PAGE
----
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I have something new for you today: VP's VIPs, a series of interviews with people involved with the nuts and bolts of the garden industry in some way. First up is Tim Matcham, who battled through the snow last Wednesday to meet up with me at our local farm shop. After all that weather we'd both got cabin fever, so it was great to get together for a good old natter and feel like we were doing something gardeny for a change.
Tim is a local garden designer, based in Neston [about 5 miles from Chippenham] who takes commissions from the Bath and Wiltshire area. He's also the owner of The Garden Network, one of the larger, well-established online gardening 'clubs' and if that isn't enough he also blogs from time to time :)
What have you been up to during the cold weather? Getting to grips with Vectorworks [3D design computer software]. Whilst I can 'see' what a garden looks like from a 2D plan, most of my clients can't and this software has the potential …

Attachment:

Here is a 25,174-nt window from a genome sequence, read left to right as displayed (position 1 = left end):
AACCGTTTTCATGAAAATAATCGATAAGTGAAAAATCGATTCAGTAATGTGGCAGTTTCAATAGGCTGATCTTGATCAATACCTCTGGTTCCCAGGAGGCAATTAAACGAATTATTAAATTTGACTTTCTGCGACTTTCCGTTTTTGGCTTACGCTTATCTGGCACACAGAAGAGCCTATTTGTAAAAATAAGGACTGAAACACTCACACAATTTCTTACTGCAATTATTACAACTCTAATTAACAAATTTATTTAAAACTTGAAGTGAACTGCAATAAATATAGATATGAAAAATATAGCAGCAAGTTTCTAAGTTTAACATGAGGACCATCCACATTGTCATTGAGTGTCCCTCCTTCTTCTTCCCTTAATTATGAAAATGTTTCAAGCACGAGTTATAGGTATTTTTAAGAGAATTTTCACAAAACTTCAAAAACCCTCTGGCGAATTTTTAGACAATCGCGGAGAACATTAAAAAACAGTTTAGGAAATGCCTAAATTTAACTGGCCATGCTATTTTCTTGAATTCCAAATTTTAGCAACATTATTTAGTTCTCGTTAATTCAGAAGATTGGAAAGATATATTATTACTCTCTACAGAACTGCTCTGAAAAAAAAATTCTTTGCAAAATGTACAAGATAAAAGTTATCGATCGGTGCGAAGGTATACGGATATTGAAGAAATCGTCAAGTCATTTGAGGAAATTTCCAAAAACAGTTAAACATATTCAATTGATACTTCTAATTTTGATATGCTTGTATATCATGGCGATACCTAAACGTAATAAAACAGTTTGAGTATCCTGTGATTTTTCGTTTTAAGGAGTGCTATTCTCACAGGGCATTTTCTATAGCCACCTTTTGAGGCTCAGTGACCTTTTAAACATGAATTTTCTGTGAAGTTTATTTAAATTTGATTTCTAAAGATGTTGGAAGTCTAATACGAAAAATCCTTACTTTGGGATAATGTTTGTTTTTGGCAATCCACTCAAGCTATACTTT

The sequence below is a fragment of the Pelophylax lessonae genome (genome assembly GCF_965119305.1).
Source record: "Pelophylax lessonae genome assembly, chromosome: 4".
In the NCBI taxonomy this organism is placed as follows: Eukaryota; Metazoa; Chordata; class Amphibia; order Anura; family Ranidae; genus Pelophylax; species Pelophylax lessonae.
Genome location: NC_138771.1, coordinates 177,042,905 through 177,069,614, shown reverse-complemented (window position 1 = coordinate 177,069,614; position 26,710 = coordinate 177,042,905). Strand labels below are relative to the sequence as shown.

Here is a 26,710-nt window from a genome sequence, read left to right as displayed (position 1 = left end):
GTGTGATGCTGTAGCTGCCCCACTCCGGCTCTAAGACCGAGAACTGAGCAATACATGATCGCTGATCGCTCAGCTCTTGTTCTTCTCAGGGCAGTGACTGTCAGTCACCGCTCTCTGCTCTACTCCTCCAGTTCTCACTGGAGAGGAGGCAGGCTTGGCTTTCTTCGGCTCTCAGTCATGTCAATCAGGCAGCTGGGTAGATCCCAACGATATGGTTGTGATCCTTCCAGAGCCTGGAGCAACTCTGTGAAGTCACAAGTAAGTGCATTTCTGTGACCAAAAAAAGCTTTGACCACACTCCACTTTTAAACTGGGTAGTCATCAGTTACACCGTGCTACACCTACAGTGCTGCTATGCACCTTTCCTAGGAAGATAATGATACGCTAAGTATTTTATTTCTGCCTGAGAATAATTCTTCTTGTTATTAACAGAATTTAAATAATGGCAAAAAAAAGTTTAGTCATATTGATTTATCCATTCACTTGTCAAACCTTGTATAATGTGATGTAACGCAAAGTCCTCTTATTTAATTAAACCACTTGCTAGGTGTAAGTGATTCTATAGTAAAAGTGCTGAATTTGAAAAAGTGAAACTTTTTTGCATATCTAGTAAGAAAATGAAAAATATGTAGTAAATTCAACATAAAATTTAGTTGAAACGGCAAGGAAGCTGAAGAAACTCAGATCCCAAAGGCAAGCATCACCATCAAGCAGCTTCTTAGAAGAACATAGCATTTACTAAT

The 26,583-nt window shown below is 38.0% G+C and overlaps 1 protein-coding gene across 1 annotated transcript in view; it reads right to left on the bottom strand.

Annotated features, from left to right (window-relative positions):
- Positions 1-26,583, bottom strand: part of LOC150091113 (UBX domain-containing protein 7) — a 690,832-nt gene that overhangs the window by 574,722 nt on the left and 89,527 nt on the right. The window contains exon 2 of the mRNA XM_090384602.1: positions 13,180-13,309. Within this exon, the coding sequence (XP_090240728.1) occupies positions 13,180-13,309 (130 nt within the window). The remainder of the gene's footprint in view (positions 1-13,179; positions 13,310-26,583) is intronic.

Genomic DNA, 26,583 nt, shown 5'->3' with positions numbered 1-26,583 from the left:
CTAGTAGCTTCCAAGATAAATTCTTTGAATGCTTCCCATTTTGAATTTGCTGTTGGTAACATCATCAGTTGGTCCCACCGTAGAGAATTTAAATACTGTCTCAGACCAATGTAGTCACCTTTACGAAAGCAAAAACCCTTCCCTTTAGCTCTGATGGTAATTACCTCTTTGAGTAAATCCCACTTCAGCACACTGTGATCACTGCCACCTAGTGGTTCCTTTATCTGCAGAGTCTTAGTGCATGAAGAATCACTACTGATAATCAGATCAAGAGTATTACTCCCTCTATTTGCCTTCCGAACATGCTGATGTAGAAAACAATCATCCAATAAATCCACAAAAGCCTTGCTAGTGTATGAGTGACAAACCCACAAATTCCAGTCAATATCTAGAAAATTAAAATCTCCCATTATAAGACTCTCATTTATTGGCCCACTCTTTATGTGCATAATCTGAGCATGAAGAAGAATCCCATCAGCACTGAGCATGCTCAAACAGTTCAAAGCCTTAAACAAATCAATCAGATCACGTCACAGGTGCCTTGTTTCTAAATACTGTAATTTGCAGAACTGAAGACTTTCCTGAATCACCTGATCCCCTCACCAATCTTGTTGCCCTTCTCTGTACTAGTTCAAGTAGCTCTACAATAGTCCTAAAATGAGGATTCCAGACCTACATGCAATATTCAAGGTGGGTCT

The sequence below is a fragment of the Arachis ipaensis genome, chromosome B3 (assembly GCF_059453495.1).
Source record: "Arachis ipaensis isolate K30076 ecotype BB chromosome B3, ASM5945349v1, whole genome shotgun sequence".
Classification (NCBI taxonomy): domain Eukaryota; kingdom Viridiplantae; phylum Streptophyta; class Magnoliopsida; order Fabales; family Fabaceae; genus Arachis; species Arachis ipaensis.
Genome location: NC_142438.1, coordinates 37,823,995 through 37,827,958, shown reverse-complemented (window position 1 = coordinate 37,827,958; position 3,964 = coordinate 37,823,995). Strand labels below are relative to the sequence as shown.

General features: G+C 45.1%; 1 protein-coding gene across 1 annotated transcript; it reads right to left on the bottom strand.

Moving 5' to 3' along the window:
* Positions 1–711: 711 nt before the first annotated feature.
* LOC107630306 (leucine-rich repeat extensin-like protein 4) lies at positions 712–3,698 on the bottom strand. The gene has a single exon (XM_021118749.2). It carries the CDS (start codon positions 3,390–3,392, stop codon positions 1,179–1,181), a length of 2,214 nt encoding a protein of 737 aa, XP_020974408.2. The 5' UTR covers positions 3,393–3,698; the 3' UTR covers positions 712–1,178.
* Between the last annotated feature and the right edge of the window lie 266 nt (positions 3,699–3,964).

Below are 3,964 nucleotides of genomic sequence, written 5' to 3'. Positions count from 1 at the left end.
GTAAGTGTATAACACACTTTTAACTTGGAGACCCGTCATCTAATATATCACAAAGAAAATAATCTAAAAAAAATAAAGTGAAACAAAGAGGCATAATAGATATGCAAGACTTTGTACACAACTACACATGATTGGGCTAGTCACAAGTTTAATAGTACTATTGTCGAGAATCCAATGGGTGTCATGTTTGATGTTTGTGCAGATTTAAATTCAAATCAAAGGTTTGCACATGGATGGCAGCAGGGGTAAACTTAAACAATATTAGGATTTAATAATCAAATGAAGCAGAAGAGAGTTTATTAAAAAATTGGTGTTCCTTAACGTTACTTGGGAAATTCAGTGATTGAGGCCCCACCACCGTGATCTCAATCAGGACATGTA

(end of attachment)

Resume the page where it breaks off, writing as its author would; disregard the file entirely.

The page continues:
VPGGB#13: Bulbs Revisited

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Being desperate to find any gardening related activity last week, I resorted to trawling around the garden departments of the local DIY stores one afternoon to see what's new. It's mostly the usual suspects: summer bulbs, plus a few dormant herbaceous perennial roots. However, this year looks set to be big on Dahlias as I found lots more choice than usual with not a D. 'Bishop of Llandaff' in sight. I've stocked up on more D. 'Arabian Night' as this did so well in my garden last year as well as looking marvellously sultry. I added a contrasting D. 'Duet' to my shopping basket: a cranberry and white striped combination, plus pure white D. 'Sneezy' again for contrast, but mainly because the name made me laugh.